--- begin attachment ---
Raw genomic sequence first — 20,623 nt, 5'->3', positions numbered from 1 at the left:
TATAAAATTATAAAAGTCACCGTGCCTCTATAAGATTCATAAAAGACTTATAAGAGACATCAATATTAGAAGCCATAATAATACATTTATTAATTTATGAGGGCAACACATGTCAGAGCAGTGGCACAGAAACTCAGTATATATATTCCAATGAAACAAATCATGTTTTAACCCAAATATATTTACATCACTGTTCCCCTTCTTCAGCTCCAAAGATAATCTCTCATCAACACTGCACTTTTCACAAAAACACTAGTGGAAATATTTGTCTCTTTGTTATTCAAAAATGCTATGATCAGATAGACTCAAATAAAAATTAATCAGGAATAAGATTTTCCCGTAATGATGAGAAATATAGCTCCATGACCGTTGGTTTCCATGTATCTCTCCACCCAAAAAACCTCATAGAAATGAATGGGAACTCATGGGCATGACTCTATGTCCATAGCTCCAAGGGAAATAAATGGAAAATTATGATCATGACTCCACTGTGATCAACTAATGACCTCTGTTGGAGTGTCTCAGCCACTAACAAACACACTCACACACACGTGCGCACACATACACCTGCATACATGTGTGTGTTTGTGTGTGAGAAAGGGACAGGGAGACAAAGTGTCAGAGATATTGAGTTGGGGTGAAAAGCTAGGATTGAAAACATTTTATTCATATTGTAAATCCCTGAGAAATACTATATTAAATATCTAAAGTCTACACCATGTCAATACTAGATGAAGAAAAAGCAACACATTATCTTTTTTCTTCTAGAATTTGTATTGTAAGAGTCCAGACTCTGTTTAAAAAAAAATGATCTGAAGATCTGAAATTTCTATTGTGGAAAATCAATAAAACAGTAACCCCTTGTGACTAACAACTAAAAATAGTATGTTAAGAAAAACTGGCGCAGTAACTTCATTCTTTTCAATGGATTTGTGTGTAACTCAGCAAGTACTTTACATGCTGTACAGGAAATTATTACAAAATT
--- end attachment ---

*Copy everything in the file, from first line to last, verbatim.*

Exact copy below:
Raw genomic sequence first — 20,623 nt, 5'->3', positions numbered from 1 at the left:
TATAAAATTATAAAAGTCACCGTGCCTCTATAAGATTCATAAAAGACTTATAAGAGACATCAATATTAGAAGCCATAATAATACATTTATTAATTTATGAGGGCAACACATGTCAGAGCAGTGGCACAGAAACTCAGTATATATATTCCAATGAAACAAATCATGTTTTAACCCAAATATATTTACATCACTGTTCCCCTTCTTCAGCTCCAAAGATAATCTCTCATCAACACTGCACTTTTCACAAAAACACTAGTGGAAATATTTGTCTCTTTGTTATTCAAAAATGCTATGATCAGATAGACTCAAATAAAAATTAATCAGGAATAAGATTTTCCCGTAATGATGAGAAATATAGCTCCATGACCGTTGGTTTCCATGTATCTCTCCACCCAAAAAACCTCATAGAAATGAATGGGAACTCATGGGCATGACTCTATGTCCATAGCTCCAAGGGAAATAAATGGAAAATTATGATCATGACTCCACTGTGATCAACTAATGACCTCTGTTGGAGTGTCTCAGCCACTAACAAACACACTCACACACACGTGCGCACACATACACCTGCATACATGTGTGTGTTTGTGTGTGAGAAAGGGACAGGGAGACAAAGTGTCAGAGATATTGAGTTGGGGTGAAAAGCTAGGATTGAAAACATTTTATTCATATTGTAAATCCCTGAGAAATACTATATTAAATATCTAAAGTCTACACCATGTCAATACTAGATGAAGAAAAAGCAACACATTATCTTTTTTCTTCTAGAATTTGTATTGTAAGAGTCCAGACTCTGTTTAAAAAAAAATGATCTGAAGATCTGAAATTTCTATTGTGGAAAATCAATAAAACAGTAACCCCTTGTGACTAACAACTAAAAATAGTATGTTAAGAAAAACTGGCGCAGTAACTTCATTCTTTTCAATGGATTTGTGTGTAACTCAGCAAGTACTTTACATGCTGTACAGGAAATTATTACAAAATT